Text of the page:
Devon is a county in southwest England. Sometimes called by its historical name Devonshire. Devon is the fourth largest county in England by area, and has the longest road network of any county in England.
History[change | change source]
After the last ice age, Devon was one of the first places in England where people started to live. Archaeologists have found many old places in Devon with ancient buildings. For example, many ruins of old buildings have been found in an area called "Dartmoor", which is now a National Park.
Devon gets its name from the Dumnonii, a name that the invading Romans gave to the Celtic tribe in that area. The Romans invaded Devon about AD 50. The name Dumnonii means "a person who lives in a deep valley", and it comes from the hills and valleys of the area. The Roman army stayed in Devon for about 25 years. Their base was in the city of Exeter.
It was a long time before anyone else invaded Devon. Saxons came to Devon in the 7th century, and the King of Wessex may have attacked in 614. There was a conflict between Devon and Wessex for 200 years. Some historians think that Wessex won the war by about 715 but others think this did not happen until at least 936. Eventually Wessex took control, but the Kings of Devon still had some power.
A person living at the time called William of Malmesbury said that in Exeter both Britons and Saxons were equal in 927 but that King Athelstan of Wessex then chased the Britons from Exeter. From place names and church dedications it seems that the British did not go far and later came back into Exeter because an area in the city was called "Britayne" until recently.
A large number of Devon placenames include (or are) the word "combe" (e.g. Ilfracombe). This word comes from the Brythonic (Celtic) language and is like the Welsh word "cwm". Another typical Devon word is "tor" which is also Brythonic, and like the Welsh word "twr". Both of these words are often found in neighbouring counties, but Devon has the greatest number. Overall Devon has a number of other placenames that are Brythonic and others that come from Old English, and a few that come from Norse. Devon's placenames are like those of western Somerset and eastern Cornwall which was also part of the old kingdom of "Dumnonia".
Starting in the 9th century, groups of Viking raiders tried to invade Devon. This continued until the Norman Conquest. The name of Lundy Island comes from the Viking language, which was called Norse. The Vikings are remembered for moving the cathedral from Crediton to Exeter.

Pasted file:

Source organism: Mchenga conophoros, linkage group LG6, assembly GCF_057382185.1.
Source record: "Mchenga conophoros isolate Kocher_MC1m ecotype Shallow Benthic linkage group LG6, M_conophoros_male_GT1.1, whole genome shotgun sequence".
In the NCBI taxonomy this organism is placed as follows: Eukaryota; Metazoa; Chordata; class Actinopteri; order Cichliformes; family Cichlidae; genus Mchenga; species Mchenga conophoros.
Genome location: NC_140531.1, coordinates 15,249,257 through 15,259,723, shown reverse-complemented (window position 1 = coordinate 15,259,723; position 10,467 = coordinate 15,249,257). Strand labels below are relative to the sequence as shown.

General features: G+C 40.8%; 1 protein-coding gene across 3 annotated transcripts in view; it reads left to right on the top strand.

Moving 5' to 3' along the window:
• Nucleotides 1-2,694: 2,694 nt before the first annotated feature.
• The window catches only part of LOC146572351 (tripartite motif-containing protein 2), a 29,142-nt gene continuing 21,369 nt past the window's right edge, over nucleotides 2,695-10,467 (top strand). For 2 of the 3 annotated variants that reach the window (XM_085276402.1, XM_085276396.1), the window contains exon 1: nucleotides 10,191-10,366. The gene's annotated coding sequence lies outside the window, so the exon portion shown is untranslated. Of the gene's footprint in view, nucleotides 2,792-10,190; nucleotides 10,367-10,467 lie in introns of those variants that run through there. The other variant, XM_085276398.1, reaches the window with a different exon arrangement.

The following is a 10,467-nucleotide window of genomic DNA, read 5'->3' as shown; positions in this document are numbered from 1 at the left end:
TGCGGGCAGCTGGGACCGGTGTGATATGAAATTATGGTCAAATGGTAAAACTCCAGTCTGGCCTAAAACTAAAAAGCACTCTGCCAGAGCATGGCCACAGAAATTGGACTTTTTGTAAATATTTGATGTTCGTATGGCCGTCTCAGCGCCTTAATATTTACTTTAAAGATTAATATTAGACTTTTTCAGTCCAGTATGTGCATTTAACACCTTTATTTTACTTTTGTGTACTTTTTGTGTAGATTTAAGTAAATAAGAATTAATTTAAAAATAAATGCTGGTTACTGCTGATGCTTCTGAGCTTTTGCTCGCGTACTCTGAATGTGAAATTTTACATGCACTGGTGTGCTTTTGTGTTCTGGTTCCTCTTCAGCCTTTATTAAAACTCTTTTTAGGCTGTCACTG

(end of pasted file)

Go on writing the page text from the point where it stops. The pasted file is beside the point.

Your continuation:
- During the Norman Conquest of England, Exeter was surrounded by William the Conqueror's army for 18 days.
- In 1140, the towns of Exeter and Plympton were both defended against King Stephen.
- There were small battles in Devon during the Wars of the Roses.
- The army of Perkin Warbeck surrounded and attacked Exeter in 1497.
- The Prayer Book Rebellion of 1549: rebels from Cornwall and Devon marched towards London.
- The towns of Exeter and Dartmouth were both besieged (surrounded by the enemy) during the English Civil War.
- When William of Orange invaded Britain in 1688 (the Glorious Revolution), he landed at Brixham.
There are many famous (well known) people from Devon, especially seamen. For example, Sir Francis Drake, Sir Richard Grenville and Sir Walter Raleigh all come from Devon. Many other famous people were also born in Devon: for example, the author Agatha Christie was born in the town of Torquay.
Flag[change | change source]
Economy[change | change source]
Devon is less wealthy than many parts of England, for example the south east. This is because the traditional industries of Devon, for example fishing, mining and farming are declining. The European Union has given parts of Devon help (Objective 2). For example, grants of money have been given to help new industries grow. Tourism has become more important recently as a part of the economy of Devon.
Politics[change | change source]
The main city of Devon is Plymouth. Exeter is where the county council is based. The county of Devon is split up into districts. Each district is run by a district council. Some things are the job of the county council and others are the job of the district council. There are also smaller town and parish councils inside the districts.
Plymouth and Torbay are not run by the county council, but have their own special councils. These councils do the jobs of both a county and a district council. These type of areas are called unitary authorities.
Districts in Devon[change | change source]
The numbers on the map are linked to the numbers below.
- East Devon
- Mid Devon
- North Devon
- West Devon
- South Hams
- Plymouth, Devon (Unitary)
- Torbay (Unitary)
Members of Parliament[change | change source]
- Ben Bradshaw
- Angela Browning
- Geoffrey Cox
- Oliver Colvile
- Linda Gilroy
- Nick Harvey
- Adrian Sanders
- Alison Seabeck
- Sarah Wollaston
- Gary Streeter
- Hugo Swire
- Richard Younger-Ross
Cities towns and villages[change | change source]
Interesting places[change | change source]
Rivers[change | change source]
- River Avon
- River Axe
- River Dart
- River Erme
- River Exe
- River Otter
- River Tamar (the border between Devon and Cornwall)
- River Tavy
- River Taw
- River Teign
- River Torridge
Other websites[change | change source]
Note: The links below are not in simple English.